For the most part, symbolism is presented to the public this way through books which simply classify and re-categorize objective symbols. Most of these books are in the form of either dictionaries or encyclopedias of symbolism. Books such as Mircea Eliade's The Myth of the Eternal Return become known only to that small handful of scholars who already understand the message. The "preaching" is to the "choir" so to speak.
The true power of symbols comes from realizing they are much more than objects, that they are part of a powerful, dynamic medium relating time, space and place. The focus has been on content but it needs to be on context.
Symbolism is the epitome of the interdisciplinary subject constantly wandering through all the great disciplines yet at home in none of them. One can see (and feel) its presence in all of the great academic disciplines but it does not seem to dominate any of them.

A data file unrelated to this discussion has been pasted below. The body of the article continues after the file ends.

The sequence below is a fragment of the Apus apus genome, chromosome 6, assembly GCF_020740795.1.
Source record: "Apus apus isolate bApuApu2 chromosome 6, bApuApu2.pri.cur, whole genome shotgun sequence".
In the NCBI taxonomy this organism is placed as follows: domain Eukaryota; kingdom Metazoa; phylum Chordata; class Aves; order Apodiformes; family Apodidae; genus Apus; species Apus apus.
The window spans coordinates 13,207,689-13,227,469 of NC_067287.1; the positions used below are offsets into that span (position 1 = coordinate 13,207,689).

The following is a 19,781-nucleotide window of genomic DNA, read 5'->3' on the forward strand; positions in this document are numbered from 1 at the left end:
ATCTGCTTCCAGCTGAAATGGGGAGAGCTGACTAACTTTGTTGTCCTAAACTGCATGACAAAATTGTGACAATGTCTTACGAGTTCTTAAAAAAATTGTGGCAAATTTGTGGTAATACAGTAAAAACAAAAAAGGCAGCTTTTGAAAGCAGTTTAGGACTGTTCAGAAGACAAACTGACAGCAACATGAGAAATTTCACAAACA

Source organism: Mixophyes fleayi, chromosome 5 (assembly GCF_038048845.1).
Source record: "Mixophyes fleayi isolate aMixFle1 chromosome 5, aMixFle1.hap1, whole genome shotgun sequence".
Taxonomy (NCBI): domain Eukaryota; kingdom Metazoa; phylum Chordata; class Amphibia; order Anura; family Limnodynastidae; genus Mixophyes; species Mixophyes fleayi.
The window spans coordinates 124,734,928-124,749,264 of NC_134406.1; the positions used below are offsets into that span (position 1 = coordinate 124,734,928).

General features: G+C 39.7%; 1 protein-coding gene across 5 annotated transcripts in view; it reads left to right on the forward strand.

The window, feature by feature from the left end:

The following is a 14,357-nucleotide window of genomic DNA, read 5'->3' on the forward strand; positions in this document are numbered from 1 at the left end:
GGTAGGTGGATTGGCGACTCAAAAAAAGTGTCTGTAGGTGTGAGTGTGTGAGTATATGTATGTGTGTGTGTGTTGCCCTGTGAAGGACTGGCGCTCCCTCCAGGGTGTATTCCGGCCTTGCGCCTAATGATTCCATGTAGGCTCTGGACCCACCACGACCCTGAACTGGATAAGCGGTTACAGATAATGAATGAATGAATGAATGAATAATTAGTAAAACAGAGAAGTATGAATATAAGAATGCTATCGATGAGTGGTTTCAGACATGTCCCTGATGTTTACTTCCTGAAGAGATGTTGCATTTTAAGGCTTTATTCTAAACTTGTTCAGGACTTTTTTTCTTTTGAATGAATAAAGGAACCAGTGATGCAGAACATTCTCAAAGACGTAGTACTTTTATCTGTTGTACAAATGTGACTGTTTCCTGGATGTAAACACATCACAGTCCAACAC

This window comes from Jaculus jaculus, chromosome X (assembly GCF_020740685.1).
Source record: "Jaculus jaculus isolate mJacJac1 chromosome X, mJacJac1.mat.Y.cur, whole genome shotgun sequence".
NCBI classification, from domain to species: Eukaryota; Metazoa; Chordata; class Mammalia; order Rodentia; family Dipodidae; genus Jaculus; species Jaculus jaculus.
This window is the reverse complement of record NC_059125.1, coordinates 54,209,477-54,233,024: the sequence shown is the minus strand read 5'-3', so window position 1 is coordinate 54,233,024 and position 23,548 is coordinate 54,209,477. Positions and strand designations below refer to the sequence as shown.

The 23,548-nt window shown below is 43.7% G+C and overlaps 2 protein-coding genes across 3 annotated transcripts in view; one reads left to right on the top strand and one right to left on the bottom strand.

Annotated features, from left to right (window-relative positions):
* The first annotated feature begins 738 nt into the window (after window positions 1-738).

It is out of place in the modern world because things have broken up so much from those distant years when it ruled over all of the disciplines, when they were all simply small parts of it. Now those who truly know its secrets are few and disappearing quickly in a world that needs quick labels and phrases for everything. They are part of a secret church, wandering, homeless disciples of some distant prophet and ancient empire.
Unlike mythology and its eloquent spokesman Joseph Campbell, it has never had a spokesperson. So it has not been able to make the rounds of talk radio or morning happy talk television or book signings at Borders.